2019 National Safety Month
The experts at Forensic Engineering Technologies (FET) frequently assess accidents related to each of these topics, many of which are easily preventable.
WEEK 1: HAZARD RECOGNITION
Safety hazards exist all around us, both at home and in the workplace. When discussing workplace hazards, it’s easy to identify the hazards present in jobs which require strenuous manual labor or the operation of heavy equipment and machinery. However, current research shows that a surprising number of hazards can be also found in standard office work environments. According to data from the Bureau of Labor Statistics, over 2.8 million private-industry office and administrative workers suffered on-the-job injuries in 2017. Many of these injuries could have been prevented if workers and supervisors had properly recognized safety hazards in their workplace and implemented simple solutions to help mitigate them.
WEEK 2: SLIPS, TRIPS, AND FALLS
Slips, trips, and falls can result in sprains, cuts, bruises, broken bones, or worse. According to the National Safety Council, slips, trips, and falls are the 3rd leading cause of workplace death and account for over 25% of all workplace injuries.
Conducting a routine slip and trip hazard assessment of your home or workplace is a great way to prevent these types of accidents and keep your family and co-workers safe. Check floor rugs and mats to ensure they are placed flat on the ground, with no folds or ripples which could create a tripping hazard. Additionally, check stairs, hard floors, and surfaces to ensure they are clean, dry, and free of any wet or slippery substances. You can find additional training resources on slip, trip, and fall prevention here.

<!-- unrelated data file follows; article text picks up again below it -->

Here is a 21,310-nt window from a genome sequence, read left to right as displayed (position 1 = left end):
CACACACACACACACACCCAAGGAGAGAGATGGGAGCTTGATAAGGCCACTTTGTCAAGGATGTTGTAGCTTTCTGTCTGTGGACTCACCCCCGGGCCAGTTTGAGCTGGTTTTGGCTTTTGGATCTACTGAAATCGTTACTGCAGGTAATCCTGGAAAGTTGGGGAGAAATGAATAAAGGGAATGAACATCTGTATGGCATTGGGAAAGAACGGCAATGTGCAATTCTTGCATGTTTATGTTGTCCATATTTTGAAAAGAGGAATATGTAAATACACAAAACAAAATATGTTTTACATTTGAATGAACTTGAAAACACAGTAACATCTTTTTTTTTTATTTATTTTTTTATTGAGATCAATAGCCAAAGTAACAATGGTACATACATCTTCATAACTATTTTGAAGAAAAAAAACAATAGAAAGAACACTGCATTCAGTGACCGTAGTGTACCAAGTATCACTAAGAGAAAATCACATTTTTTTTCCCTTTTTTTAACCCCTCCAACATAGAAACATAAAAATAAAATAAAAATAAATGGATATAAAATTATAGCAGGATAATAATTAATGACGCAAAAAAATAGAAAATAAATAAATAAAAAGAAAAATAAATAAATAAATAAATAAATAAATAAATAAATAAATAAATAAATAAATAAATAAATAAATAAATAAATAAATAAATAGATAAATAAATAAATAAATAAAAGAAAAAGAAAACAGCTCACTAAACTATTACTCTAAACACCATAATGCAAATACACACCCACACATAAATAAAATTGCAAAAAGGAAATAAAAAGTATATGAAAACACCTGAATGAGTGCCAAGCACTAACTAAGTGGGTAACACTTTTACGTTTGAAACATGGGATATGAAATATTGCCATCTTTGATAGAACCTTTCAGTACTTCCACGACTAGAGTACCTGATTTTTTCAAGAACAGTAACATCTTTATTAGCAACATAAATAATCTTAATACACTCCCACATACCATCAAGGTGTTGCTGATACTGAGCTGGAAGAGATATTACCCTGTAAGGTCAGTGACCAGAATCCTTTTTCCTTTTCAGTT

WEEK 3: FATIGUE
It’s easy to see how fatigue, a byproduct of a society that operates 24 hours a day, can lead to easily preventable accidents. According to a recent National Safety Council report, 70% of workers are tired on the job. To help prevent fatigue, make sure to eat regularly, maintain a balanced diet, stay properly hydrated, and gain at least 6 hours of quality sleep per night. You can find additional information and prevention tips regarding fatigue here.
WEEK 4: IMPAIRMENT
Impairment includes more than the obvious topics of abusing illegal drugs or alcohol. Week 4 of National Safety Month focuses on these examples but also sheds light on other types of impairment, such as sleep deprivation and emotional impairment. You can find the National Safety Council’s related article on Week 4 and impairment here.